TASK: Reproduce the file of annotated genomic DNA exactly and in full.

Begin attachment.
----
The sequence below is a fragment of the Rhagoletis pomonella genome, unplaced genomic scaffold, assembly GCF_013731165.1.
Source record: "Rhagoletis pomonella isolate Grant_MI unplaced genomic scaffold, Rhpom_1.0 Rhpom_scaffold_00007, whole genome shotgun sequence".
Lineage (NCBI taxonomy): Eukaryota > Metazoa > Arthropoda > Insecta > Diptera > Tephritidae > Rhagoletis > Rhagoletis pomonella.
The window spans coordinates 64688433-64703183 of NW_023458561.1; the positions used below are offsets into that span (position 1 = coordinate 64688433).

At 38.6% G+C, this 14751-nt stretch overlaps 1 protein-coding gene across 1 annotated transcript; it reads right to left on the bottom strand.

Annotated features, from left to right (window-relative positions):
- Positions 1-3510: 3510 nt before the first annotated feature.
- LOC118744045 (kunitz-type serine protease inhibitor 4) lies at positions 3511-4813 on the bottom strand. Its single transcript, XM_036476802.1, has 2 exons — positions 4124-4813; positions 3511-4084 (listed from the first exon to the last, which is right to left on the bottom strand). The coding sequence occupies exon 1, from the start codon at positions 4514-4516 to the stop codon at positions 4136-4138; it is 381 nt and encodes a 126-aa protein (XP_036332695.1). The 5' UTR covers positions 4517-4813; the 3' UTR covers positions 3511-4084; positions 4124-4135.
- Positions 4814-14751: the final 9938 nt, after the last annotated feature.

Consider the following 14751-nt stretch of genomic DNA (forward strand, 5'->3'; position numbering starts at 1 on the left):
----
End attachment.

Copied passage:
The sequence below is a fragment of the Rhagoletis pomonella genome, unplaced genomic scaffold, assembly GCF_013731165.1.
Source record: "Rhagoletis pomonella isolate Grant_MI unplaced genomic scaffold, Rhpom_1.0 Rhpom_scaffold_00007, whole genome shotgun sequence".
Lineage (NCBI taxonomy): Eukaryota > Metazoa > Arthropoda > Insecta > Diptera > Tephritidae > Rhagoletis > Rhagoletis pomonella.
The window spans coordinates 64688433-64703183 of NW_023458561.1; the positions used below are offsets into that span (position 1 = coordinate 64688433).

At 38.6% G+C, this 14751-nt stretch overlaps 1 protein-coding gene across 1 annotated transcript; it reads right to left on the bottom strand.

Annotated features, from left to right (window-relative positions):
- Positions 1-3510: 3510 nt before the first annotated feature.
- LOC118744045 (kunitz-type serine protease inhibitor 4) lies at positions 3511-4813 on the bottom strand. Its single transcript, XM_036476802.1, has 2 exons — positions 4124-4813; positions 3511-4084 (listed from the first exon to the last, which is right to left on the bottom strand). The coding sequence occupies exon 1, from the start codon at positions 4514-4516 to the stop codon at positions 4136-4138; it is 381 nt and encodes a 126-aa protein (XP_036332695.1). The 5' UTR covers positions 4517-4813; the 3' UTR covers positions 3511-4084; positions 4124-4135.
- Positions 4814-14751: the final 9938 nt, after the last annotated feature.

Consider the following 14751-nt stretch of genomic DNA (forward strand, 5'->3'; position numbering starts at 1 on the left):